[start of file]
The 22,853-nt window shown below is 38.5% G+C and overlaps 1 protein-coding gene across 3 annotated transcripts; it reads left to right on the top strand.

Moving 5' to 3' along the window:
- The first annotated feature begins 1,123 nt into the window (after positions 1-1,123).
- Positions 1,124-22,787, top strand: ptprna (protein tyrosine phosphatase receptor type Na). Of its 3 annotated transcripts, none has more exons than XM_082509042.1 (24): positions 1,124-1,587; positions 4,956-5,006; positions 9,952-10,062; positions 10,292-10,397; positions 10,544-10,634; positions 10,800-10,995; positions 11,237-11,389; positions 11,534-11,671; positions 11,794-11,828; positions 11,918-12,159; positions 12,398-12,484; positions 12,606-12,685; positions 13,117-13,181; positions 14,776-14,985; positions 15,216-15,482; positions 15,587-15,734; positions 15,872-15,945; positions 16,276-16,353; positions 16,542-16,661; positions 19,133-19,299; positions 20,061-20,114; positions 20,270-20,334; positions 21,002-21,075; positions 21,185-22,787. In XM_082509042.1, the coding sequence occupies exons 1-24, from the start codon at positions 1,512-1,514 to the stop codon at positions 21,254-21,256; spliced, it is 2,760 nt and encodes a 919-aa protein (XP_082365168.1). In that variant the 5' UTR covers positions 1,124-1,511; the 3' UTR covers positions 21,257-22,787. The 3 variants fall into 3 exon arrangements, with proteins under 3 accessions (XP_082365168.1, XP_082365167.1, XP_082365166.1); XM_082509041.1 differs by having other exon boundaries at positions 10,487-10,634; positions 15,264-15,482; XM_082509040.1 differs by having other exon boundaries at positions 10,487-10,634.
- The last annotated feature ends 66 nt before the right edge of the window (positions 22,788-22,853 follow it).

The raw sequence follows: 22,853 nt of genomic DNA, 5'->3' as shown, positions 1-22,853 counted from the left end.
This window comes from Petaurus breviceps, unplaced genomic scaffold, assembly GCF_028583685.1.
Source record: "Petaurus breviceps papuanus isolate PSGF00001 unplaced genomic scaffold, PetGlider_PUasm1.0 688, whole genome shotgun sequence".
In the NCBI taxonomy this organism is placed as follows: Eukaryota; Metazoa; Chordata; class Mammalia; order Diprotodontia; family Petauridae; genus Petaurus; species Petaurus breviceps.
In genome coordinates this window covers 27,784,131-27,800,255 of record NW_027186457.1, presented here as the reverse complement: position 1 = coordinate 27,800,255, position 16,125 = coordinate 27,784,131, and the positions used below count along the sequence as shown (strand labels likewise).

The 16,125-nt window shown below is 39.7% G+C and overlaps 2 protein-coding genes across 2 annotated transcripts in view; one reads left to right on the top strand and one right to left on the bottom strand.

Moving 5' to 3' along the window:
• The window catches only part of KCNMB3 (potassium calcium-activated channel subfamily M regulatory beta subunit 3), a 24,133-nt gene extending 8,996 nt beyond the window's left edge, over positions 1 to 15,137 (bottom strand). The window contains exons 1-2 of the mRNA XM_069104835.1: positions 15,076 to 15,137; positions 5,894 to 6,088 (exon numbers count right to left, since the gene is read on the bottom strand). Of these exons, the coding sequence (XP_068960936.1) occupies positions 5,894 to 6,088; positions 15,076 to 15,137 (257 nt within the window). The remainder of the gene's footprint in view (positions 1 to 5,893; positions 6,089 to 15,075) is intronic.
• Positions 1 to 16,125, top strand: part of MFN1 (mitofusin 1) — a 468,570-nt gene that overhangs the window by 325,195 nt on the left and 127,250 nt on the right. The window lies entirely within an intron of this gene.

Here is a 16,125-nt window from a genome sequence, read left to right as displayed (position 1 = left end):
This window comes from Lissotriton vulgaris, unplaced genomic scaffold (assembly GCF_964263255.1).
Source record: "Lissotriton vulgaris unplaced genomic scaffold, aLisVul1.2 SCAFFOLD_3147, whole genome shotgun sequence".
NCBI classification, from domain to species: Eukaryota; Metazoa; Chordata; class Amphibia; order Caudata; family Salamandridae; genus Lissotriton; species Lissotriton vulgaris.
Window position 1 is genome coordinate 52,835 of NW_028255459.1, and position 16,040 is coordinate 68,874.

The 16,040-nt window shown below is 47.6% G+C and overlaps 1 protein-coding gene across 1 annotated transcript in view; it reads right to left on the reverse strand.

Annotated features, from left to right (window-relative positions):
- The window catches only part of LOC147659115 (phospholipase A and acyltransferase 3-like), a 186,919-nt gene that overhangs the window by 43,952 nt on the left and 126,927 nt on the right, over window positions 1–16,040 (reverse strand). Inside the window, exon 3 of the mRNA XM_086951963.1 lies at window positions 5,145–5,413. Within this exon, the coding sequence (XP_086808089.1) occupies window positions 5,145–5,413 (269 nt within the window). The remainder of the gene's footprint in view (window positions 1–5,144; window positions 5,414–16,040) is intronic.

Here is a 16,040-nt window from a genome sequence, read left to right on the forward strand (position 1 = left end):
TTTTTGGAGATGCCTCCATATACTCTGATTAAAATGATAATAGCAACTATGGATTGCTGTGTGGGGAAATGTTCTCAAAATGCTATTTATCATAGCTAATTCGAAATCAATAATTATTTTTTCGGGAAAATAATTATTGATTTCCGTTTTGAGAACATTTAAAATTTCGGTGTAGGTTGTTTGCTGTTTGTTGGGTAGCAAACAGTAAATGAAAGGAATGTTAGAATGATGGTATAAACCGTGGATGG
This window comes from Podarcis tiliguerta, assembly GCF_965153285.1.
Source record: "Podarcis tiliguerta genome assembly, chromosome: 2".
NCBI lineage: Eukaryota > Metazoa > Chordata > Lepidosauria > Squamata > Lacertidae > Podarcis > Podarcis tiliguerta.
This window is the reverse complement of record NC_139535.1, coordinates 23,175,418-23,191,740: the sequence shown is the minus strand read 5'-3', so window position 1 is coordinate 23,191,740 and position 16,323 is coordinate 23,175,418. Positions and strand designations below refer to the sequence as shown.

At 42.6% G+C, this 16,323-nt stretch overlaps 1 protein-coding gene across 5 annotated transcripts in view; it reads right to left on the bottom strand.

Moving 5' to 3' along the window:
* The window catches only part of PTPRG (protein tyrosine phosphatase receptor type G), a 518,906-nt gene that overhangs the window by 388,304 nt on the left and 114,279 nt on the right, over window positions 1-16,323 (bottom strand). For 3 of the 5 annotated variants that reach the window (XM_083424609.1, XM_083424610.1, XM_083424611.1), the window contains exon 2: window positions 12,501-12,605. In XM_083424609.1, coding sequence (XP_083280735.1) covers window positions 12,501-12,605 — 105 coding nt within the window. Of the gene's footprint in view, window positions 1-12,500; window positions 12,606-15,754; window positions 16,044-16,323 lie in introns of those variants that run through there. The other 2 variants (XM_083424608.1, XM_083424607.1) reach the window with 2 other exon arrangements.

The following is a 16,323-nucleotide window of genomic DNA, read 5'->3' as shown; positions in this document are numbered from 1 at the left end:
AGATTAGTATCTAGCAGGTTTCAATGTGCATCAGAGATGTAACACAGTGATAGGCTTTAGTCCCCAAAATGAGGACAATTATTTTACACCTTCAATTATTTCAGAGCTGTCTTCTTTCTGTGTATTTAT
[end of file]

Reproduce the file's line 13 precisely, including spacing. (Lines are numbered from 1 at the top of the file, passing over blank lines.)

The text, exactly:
• The window catches only part of KCNMB3 (potassium calcium-activated channel subfamily M regulatory beta subunit 3), a 24,133-nt gene extending 8,996 nt beyond the window's left edge, over positions 1 to 15,137 (bottom strand). The window contains exons 1-2 of the mRNA XM_069104835.1: positions 15,076 to 15,137; positions 5,894 to 6,088 (exon numbers count right to left, since the gene is read on the bottom strand). Of these exons, the coding sequence (XP_068960936.1) occupies positions 5,894 to 6,088; positions 15,076 to 15,137 (257 nt within the window). The remainder of the gene's footprint in view (positions 1 to 5,893; positions 6,089 to 15,075) is intronic.